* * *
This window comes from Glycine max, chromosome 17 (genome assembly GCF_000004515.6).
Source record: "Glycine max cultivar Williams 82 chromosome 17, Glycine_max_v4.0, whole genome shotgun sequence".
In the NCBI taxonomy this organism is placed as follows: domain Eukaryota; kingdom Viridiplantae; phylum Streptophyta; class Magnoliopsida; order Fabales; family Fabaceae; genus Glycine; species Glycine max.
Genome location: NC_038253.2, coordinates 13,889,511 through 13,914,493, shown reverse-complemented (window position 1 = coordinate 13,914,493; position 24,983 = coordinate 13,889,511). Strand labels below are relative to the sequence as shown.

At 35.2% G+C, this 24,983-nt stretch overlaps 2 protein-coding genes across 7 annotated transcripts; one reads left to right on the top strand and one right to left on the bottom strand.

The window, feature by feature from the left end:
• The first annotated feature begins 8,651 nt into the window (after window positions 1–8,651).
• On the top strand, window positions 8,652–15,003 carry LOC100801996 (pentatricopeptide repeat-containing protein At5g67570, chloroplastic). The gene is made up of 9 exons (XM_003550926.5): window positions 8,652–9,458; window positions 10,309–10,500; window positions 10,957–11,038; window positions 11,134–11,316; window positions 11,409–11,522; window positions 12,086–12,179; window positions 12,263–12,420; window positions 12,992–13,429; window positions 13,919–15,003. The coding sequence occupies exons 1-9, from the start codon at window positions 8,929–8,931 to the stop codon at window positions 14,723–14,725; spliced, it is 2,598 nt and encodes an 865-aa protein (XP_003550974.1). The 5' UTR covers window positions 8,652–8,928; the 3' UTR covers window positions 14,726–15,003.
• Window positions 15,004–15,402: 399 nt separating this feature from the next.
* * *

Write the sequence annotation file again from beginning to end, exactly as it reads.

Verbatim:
This window comes from Glycine max, chromosome 17 (genome assembly GCF_000004515.6).
Source record: "Glycine max cultivar Williams 82 chromosome 17, Glycine_max_v4.0, whole genome shotgun sequence".
In the NCBI taxonomy this organism is placed as follows: domain Eukaryota; kingdom Viridiplantae; phylum Streptophyta; class Magnoliopsida; order Fabales; family Fabaceae; genus Glycine; species Glycine max.
Genome location: NC_038253.2, coordinates 13,889,511 through 13,914,493, shown reverse-complemented (window position 1 = coordinate 13,914,493; position 24,983 = coordinate 13,889,511). Strand labels below are relative to the sequence as shown.

At 35.2% G+C, this 24,983-nt stretch overlaps 2 protein-coding genes across 7 annotated transcripts; one reads left to right on the top strand and one right to left on the bottom strand.

The window, feature by feature from the left end:
• The first annotated feature begins 8,651 nt into the window (after window positions 1–8,651).
• On the top strand, window positions 8,652–15,003 carry LOC100801996 (pentatricopeptide repeat-containing protein At5g67570, chloroplastic). The gene is made up of 9 exons (XM_003550926.5): window positions 8,652–9,458; window positions 10,309–10,500; window positions 10,957–11,038; window positions 11,134–11,316; window positions 11,409–11,522; window positions 12,086–12,179; window positions 12,263–12,420; window positions 12,992–13,429; window positions 13,919–15,003. The coding sequence occupies exons 1-9, from the start codon at window positions 8,929–8,931 to the stop codon at window positions 14,723–14,725; spliced, it is 2,598 nt and encodes an 865-aa protein (XP_003550974.1). The 5' UTR covers window positions 8,652–8,928; the 3' UTR covers window positions 14,726–15,003.
• Window positions 15,004–15,402: 399 nt separating this feature from the next.